Thursday, May 15, 2008

Boys to Men

This is an entry about Jay, about whom I threatened to write each day until he visits my blog, and about Duncan, who is a regular feature. I have taught Jay that a decent writer does not begin a piece of writing by stating outright "This essay is about..." But guess what? I have also taught him that one must not begin sentences with conjunctions. The beautiful thing about creative writing is that the author can break any conventions he or she chooses. I also believe that I have sufficient writing experience and knowledge of the English language to know when I can break rules for effect. So there.

I've learned a lot from spending two years with Jay. Most of it is his own business that I will not share (at least not without permission), but some of it is my business. I began teaching Jay six months after Duncan was born. I was constantly tired, and the perfectionist in me struggled already to balance my job and my family. I'm not sure how that balance has tipped, but that's a story for another day. I was an experienced teacher and an experienced administrator facing a huge learning curve in the mother arena. One of the facts I needed to come to grips with was the basic male-ness of my child. I didn't find out my baby's gender before he was born. He was a long time coming, and I was happy with whatever baby fought his/her way out of there, but I TRULY DOWN DEEP IN MY HEART believed the baby was a GIRL. In reality, I had 0.5 seconds to adjust my focus before falling deeply in love with Duncan, but he did continue stubbornly to be a boy.

Everyone told me, pre Duncan, that I didn't want a girl. I have been an adolescent girl. I have been the sister of an adolescent girl. I have been the dorm parent of adolescent girls. I have tutored adolescent girls. On the whole, I am not fond of adolescent girls. I knew that eventually adolescence would come to that girl I believed I was nurturing inside me, but I also knew that I safely had (maybe) 12 years of pony tails, pink dresses, black patent leather shoes, and ballet before the trouble hit. I had that long to forge a strong enough bond with the mystery girl that adolescence would be...blissfully...okay. I could not envision any way in which I could relate to an adolescent boy. End of discussion. When he came out, stubbornly male, I felt the time during which I could relate to Duncan would be very short. I was sure the moment we moved from roll around blocks to trucks, I was sunk.

The interesting thing is (well, if you know me, it's not interesting, it's actually banal) that I'm handling the trucks just fine. I'm enjoying the trucks, the mud, the throwing of sticks into puddles, and the ride-on John Deere tractor. Thomas the Tank Engine is okay. I almost know the difference between a front loader and a...well, I only know front loaders. Clothing manufacturers actually DO make cute clothes for boys, though the choices are more limited. My potential window for "relating" to my son grows each day. There's time. In short, I'm doing fine as a mom of a boy.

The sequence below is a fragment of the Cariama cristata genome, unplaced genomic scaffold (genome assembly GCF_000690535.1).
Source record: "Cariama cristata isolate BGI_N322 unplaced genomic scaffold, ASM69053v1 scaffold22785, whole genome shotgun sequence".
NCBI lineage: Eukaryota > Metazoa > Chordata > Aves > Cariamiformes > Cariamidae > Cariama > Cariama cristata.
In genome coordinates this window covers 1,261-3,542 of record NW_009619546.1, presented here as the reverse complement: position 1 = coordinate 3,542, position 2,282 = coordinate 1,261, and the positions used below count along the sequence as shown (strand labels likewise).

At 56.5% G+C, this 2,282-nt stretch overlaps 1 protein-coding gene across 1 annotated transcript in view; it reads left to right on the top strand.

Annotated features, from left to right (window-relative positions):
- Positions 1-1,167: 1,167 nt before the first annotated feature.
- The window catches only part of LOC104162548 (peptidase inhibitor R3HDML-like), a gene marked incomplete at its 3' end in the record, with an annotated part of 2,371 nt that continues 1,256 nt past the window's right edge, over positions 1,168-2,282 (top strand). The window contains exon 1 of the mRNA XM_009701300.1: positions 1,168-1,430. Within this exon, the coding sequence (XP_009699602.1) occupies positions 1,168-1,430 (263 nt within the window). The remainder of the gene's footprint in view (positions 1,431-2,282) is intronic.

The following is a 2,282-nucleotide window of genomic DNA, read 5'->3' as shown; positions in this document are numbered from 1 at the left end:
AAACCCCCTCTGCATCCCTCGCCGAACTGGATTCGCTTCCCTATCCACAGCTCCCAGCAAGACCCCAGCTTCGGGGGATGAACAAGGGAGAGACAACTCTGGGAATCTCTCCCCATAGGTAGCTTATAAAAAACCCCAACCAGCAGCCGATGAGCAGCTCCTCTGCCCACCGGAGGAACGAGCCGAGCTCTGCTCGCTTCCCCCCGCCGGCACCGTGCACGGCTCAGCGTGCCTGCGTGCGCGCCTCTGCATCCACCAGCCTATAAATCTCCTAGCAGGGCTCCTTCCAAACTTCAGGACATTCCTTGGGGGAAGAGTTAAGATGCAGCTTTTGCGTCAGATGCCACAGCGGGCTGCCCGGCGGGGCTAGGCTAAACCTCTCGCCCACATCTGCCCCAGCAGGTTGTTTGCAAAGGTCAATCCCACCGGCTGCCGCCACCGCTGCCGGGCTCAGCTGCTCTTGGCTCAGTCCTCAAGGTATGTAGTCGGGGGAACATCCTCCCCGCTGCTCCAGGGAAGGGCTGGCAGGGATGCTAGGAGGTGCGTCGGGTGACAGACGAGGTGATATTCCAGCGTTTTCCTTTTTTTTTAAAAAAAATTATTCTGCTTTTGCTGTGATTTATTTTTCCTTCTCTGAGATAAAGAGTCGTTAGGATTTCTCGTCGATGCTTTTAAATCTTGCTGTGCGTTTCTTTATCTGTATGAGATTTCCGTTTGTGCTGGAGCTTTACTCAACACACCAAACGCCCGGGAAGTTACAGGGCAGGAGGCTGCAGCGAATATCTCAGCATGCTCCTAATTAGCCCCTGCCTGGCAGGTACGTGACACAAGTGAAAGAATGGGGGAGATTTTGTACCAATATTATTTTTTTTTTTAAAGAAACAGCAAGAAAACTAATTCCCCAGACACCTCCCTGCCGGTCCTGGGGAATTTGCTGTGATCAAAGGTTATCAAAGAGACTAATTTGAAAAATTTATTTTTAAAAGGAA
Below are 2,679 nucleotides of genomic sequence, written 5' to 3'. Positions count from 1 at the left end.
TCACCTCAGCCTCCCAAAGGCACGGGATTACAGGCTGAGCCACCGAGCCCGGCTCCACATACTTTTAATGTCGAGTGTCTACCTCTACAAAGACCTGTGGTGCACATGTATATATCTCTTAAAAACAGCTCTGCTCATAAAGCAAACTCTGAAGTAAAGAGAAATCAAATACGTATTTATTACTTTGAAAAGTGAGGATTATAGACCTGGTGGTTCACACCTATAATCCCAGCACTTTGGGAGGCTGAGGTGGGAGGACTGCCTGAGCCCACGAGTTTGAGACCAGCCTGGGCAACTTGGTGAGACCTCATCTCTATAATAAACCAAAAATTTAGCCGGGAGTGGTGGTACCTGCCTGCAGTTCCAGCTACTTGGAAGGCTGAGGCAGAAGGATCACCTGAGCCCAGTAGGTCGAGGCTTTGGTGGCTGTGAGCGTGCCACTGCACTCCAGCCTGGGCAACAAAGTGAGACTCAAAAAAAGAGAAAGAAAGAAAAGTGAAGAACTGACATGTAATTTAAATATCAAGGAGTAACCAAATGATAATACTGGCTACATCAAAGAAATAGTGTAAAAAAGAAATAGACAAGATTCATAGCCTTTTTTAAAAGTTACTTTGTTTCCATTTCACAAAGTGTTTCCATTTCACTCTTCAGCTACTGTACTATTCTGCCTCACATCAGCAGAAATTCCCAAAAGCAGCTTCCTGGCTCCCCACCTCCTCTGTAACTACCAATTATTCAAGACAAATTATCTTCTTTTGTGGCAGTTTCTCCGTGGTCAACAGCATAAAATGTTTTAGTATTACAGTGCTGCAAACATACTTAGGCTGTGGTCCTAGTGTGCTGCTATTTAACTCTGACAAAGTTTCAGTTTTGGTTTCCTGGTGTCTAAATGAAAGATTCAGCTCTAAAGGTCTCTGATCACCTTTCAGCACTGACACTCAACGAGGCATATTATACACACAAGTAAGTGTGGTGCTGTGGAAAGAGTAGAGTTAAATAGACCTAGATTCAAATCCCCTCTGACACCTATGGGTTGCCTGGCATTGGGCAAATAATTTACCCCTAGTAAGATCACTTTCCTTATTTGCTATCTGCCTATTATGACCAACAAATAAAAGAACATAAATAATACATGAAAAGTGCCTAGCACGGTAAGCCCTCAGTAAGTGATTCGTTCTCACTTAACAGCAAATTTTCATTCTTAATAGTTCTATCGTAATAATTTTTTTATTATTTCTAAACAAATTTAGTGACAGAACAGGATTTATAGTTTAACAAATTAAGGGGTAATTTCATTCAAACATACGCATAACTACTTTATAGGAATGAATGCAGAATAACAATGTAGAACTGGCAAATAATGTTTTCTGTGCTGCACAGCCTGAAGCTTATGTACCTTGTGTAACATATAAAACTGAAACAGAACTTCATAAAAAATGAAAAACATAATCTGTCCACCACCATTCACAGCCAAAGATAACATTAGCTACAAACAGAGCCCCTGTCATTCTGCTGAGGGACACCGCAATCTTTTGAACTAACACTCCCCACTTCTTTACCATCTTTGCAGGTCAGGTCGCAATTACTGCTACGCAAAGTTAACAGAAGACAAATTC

And then there's Jay, on the cusp of 18, heading to college in 4 months. He is so blissfully not anything I fear my child will become. My standards for adolescent boys were pretty low in 2006: swearing; spitting on the floor; drinking; smoking; being rude to young women; being rude to older women; being rude in general; refusing to comply with authority; setting dry fields on fire; wearing pants around their knees; wrapping buildings in caution tape, but I digress. Am I being sexist, or am I biased by the population I teach? Jay may not like this about himself all the time, but I have found an adolescent boy (who is really a man now technically, but that's just weird) with whom I can have a reasonable conversation, whose company I enjoy, and who I would trust to take care of my own child (though I would fear finding them both perched on the tallest piece of furniture in the house or climbing up a high rope...whatever). He has helped me believe that someday I can be a reasonable, likable parent of an 18 year old male type person.

I am developing self-efficacy in the area of parenting boys. If Duncan at 18 is anything like Jay, I'll be a pretty happy mother. In the meantime, I need to glue back Thomas' face and start learning my trucks.

2 comments:

marcie said...

Just beautiful. Duncan, and Jay, are lucky that you've flipped to the blue team. I'm so happy to have a boy just for the awesome blue color pallet he gets to wear!

I think Jay gave you an awesome gift at just the right time in your life. Are you going to be able to make it through the roast?

Theresa Collins said...

The next three weeks are going to be very difficult, but I have faith that both of them (Jay and Duncan) will stick around. It's a huge leap of faith...